Upper Village Hall Meets Terms of Town Agreement

Upper Village Hall, which operates under the care and control of the East Derry Village Improvement Society (EDVIS), is in compliance with the agreement between the Society and the Town, according to Society president Paul Dionne.

Former Town Councilor Janet Fairbanks had raised questions about that compliance with the current Town Council.
In 2004, EDVIS purchased Upper Village Hall from the Town of Derry for $1, after a long and emotional struggle to save it from being torn down. Since then the committee members have worked to restore the hall and bring it up to code.
Thanks to many local volunteers, both individuals and businesses, who continue to donate materials and hundreds of hours of labor, Upper Village Hall today is in compliance with the agreement made with the Town and with the various Town codes.
The intent of the renovations and improvements has always been to bring the historic building back to its former glory and to once again make it a focal point of community activities. The building has played a prominent role in Derry’s history since 1875. In the 135 years since its official opening, it has served as a town hall, fire station, jail, grange hall, veterans’ hall, library, boys club and home to the Red Star Twirlers. It is now home to Kids Coop Theatre and the Derry Farmers Market.
But the building had fallen into disrepair and because of code shortcomings, its use had been drastically cut before it was shuttered by town officials. EDVIS took out loans to cover the cost of installing insulation, heat and air conditioning. While the loan covered the basic areas of the renovation project, the balance of the 20-year loan at 5 percent interest must be used for improvements required by the town, in order to meet the conditions of the agreement with EDVIS.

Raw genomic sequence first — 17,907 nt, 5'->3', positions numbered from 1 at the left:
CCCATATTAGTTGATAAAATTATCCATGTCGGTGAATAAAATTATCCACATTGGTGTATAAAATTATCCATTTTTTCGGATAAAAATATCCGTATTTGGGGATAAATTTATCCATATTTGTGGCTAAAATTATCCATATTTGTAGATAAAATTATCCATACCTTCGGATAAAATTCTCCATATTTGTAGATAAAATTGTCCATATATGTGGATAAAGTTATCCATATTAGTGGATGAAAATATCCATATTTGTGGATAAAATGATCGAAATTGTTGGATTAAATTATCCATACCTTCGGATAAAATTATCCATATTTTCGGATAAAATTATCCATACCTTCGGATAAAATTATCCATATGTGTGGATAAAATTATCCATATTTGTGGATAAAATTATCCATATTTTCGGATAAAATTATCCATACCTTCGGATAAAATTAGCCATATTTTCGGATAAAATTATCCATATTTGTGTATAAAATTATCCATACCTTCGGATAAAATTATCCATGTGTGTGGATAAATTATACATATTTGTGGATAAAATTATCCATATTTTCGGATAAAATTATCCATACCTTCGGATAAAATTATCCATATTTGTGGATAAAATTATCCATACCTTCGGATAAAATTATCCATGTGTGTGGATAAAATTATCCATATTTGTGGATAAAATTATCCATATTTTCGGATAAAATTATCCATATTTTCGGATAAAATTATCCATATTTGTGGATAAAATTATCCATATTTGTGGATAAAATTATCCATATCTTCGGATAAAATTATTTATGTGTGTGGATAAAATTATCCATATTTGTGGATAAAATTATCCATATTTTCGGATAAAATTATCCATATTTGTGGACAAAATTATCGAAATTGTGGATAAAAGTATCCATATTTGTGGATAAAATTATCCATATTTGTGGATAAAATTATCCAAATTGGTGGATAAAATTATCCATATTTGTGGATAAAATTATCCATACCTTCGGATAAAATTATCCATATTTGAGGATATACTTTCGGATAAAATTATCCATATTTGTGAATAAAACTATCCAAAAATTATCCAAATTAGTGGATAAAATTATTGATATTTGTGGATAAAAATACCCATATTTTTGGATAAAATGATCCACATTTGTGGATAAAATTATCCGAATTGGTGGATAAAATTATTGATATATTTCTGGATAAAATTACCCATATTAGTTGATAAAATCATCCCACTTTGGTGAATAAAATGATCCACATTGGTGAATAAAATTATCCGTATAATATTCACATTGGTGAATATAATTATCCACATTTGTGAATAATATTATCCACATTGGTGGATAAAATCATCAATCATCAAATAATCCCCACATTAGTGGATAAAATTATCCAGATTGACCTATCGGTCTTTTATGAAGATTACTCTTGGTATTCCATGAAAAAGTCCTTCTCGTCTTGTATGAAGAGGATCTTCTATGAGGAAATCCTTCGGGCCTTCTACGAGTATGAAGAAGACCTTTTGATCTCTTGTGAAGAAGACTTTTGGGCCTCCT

Fairbanks claimed EDVIS made particular reference to the unpainted state of the exterior. Town Councilor Brad Benson spoke up at the time of her allegations and took the blame for the fact the exterior was not painted. He said his family had volunteered to do that and for a number of reasons it hadn’t yet been done. Later, Benson’s Lumber and Hardware personnel stripped the paint from the building under Benson’s license for lead paint removal.
Benson said painting was to begin the week of Oct. 7, with Benson’s Lumber and Hardware donating the primer and the paint and Simpson’s Painting donating the labor. Painting began Monday, Oct.14.
That will not be the first donation by the Benson family and Kenny Simpson. The front portico and porch were removed, replaced, and restored entirely through the generosity of the Benson brothers, Brad, Grant and Scott.
EDVIS President Paul Dionne provided the following information regarding compliance of the building renovations and repairs:
• Within two years of signing the agreement, the exterior had be repaired; first floor plumbing, heat and electrical brought up to code; and first floor interior painted. All of these have been completed.
• Within three years, the exterior needed to be painted. This began Monday.
• Within five years, the basement had to be brought up to electrical and plumbing code and a fire alarm system and fire protection system installed. These have all been completed.
• Within 10 years, the second floor heating has to be functional and second floor electrical brought up to code. Both of these conditions have been met. What remains to be done within the 10-year period is painting the second floor interior.
Dionne said the Town Council had planned to have him attend the first Council meeting in October but the chair, Michael Fairbanks, did not contact him. When the matter was raised at that meeting, Benson gave a summary report, noting that Upper Village Hall and EDVIS were in compliance with the Town agreement.
Dionne said the council might ask him to deliver a formal report at a later date, which he said he would do.
Dionne noted that EDVIS and Upper Village Hall have agreed to sponsor the Derry Farmers Market and will slowly take over its operation in the course of the next three years. Market manager Beverly Ferrante will continue to organize and manage it this year and plans to slowly hand over organization and management to EDVIS.
Dionne also noted that plans call for installation of a catering kitchen so weddings and other events can be accommodated.
“Rentals are up significantly, and while we are not making money at this point, we are definitely holding our own,” said Dionne. “And we are in complete compliance with the agreement between EDVIS and the Town.”

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